If you do manage to regard the supermarket through the eyes of a naturalist, your first impression is apt to be of its astounding biodiversity. Look how many different plants and animals (and fungi) are represented on this single acre of land! What forest or prairie could hope to match it? There must be a hundred different species in the produce section alone, a handful more in the meat counter. And this diversity only appears to be increasing: When I was a kid, you never saw radicchio in the produce section, or a half dozen different kinds of mushrooms, or kiwis and passion fruit and durians and mangoes. Indeed, in the last few years a whole catalog of exotic species from the tropics has colonized, and considerably enlivened, the produce department. Over in fauna, on a good day you're apt to find - beyond beef - ostrich and quail and even bison, while in Fish you can catch not just salmon and shrimp but catfish and tilapia, too. Naturalists regard biodiversity as a measure of a landscape's health, and the modern supermarket's devotion to variety and choice would seem to reflect, perhaps even promote, precisely that sort of ecological vigor.

Except for the salt and a handful of synthetic food additives, every edible item in the supermarket is a link in a food chain that begins with a particular plant growing in a specific patch of soil (or, more seldom, stretch of sea) somewhere on earth. Sometimes, as in the produce section, that chain is fairly short and easy to follow: As the netted bag says, this potato was grown in Idaho, that onion came from a farm in Texas. Move over to Meat, though, and the chain grows longer and less comprehensible: The label doesn't mention that that rib-eye steak came from a steer born in South Dakota and fattened in a Kansas feedlot on grain grown in Iowa. Once you get into the processed foods you have to be a fairly determined ecological detective to follow the intricate and increasingly obscure lines of connection linking the Twinkie, or the nondairy creamer, to a plant growing in the earth some place, but it can be done.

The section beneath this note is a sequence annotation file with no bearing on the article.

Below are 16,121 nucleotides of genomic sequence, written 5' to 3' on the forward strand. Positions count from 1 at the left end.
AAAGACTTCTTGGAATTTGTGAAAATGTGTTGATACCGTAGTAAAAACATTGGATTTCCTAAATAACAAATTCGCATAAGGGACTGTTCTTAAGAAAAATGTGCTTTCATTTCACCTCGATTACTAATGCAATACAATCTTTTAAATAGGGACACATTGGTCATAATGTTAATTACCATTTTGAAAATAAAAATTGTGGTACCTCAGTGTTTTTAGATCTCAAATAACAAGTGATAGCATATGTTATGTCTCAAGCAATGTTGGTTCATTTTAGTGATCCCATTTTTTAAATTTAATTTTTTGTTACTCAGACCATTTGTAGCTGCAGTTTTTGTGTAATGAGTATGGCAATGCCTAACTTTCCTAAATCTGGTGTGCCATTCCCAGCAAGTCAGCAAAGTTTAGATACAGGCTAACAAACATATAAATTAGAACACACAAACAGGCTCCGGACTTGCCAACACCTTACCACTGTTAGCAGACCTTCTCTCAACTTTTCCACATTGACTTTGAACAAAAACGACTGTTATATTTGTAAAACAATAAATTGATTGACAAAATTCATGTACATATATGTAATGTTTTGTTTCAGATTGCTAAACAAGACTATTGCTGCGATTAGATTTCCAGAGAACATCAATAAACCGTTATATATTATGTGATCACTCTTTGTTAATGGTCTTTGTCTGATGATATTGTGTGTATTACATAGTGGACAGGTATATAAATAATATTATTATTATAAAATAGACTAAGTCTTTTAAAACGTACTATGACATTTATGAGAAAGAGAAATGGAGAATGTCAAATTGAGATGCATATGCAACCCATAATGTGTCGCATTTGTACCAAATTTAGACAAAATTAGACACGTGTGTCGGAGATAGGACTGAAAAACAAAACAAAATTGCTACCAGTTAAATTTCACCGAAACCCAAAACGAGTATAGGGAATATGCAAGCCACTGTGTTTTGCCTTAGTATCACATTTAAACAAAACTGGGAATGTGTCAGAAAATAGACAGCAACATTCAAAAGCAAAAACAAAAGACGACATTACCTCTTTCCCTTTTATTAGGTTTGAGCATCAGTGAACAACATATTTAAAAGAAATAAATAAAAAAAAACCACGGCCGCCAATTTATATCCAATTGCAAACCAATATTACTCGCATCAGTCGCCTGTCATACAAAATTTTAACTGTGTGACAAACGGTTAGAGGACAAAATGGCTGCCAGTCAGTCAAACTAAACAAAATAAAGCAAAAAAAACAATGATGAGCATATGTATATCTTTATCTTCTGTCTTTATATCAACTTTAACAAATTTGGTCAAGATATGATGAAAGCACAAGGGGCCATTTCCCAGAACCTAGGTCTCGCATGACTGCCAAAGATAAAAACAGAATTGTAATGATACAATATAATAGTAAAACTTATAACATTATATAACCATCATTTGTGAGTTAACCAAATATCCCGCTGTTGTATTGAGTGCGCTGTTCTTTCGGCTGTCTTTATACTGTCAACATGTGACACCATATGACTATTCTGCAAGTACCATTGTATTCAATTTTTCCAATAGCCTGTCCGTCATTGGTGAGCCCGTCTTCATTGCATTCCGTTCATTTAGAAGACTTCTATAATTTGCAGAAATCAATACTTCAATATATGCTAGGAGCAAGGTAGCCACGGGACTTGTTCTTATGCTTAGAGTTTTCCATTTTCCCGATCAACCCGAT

So what exactly would an ecological detective set loose in an American supermarket discover, were he to trace the items in his shopping cart all the way back to the soil? The notion began to occupy me a few years ago, after I realized that the straightforward question "What should I eat?" could no longer be answered without first addressing two other even more straightforward questions: "What am I eating? And where in the world did it come from?" Not very long ago an eater didn't need a journalist to answer these questions. The fact that today one so often does suggests a pretty good start on a working definition of industrial food: Any food whose provenance is so complex or obscure that it requires expert help to ascertain.